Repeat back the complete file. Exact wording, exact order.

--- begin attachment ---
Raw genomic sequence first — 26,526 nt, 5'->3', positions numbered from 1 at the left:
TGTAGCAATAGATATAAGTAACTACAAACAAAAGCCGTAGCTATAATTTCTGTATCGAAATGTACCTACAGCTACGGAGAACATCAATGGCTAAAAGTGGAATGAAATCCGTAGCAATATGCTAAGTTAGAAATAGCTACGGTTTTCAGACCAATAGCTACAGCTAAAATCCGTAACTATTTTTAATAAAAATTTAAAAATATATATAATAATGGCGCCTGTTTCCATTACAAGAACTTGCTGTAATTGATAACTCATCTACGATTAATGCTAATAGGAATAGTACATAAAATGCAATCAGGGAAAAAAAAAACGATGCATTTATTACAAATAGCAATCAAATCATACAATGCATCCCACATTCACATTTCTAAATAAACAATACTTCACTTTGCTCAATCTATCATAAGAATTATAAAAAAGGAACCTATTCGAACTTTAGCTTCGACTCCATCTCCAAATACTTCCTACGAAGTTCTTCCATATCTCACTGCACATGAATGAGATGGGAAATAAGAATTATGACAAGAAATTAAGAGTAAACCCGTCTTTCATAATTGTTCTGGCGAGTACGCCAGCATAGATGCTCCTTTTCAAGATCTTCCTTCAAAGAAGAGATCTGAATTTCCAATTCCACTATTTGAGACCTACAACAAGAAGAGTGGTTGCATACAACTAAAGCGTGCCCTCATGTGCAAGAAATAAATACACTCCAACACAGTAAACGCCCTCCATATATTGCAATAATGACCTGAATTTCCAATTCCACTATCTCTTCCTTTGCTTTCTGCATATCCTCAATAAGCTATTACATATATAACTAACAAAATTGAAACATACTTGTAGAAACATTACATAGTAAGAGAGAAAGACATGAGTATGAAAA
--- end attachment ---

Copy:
Raw genomic sequence first — 26,526 nt, 5'->3', positions numbered from 1 at the left:
TGTAGCAATAGATATAAGTAACTACAAACAAAAGCCGTAGCTATAATTTCTGTATCGAAATGTACCTACAGCTACGGAGAACATCAATGGCTAAAAGTGGAATGAAATCCGTAGCAATATGCTAAGTTAGAAATAGCTACGGTTTTCAGACCAATAGCTACAGCTAAAATCCGTAACTATTTTTAATAAAAATTTAAAAATATATATAATAATGGCGCCTGTTTCCATTACAAGAACTTGCTGTAATTGATAACTCATCTACGATTAATGCTAATAGGAATAGTACATAAAATGCAATCAGGGAAAAAAAAAACGATGCATTTATTACAAATAGCAATCAAATCATACAATGCATCCCACATTCACATTTCTAAATAAACAATACTTCACTTTGCTCAATCTATCATAAGAATTATAAAAAAGGAACCTATTCGAACTTTAGCTTCGACTCCATCTCCAAATACTTCCTACGAAGTTCTTCCATATCTCACTGCACATGAATGAGATGGGAAATAAGAATTATGACAAGAAATTAAGAGTAAACCCGTCTTTCATAATTGTTCTGGCGAGTACGCCAGCATAGATGCTCCTTTTCAAGATCTTCCTTCAAAGAAGAGATCTGAATTTCCAATTCCACTATTTGAGACCTACAACAAGAAGAGTGGTTGCATACAACTAAAGCGTGCCCTCATGTGCAAGAAATAAATACACTCCAACACAGTAAACGCCCTCCATATATTGCAATAATGACCTGAATTTCCAATTCCACTATCTCTTCCTTTGCTTTCTGCATATCCTCAATAAGCTATTACATATATAACTAACAAAATTGAAACATACTTGTAGAAACATTACATAGTAAGAGAGAAAGACATGAGTATGAAAA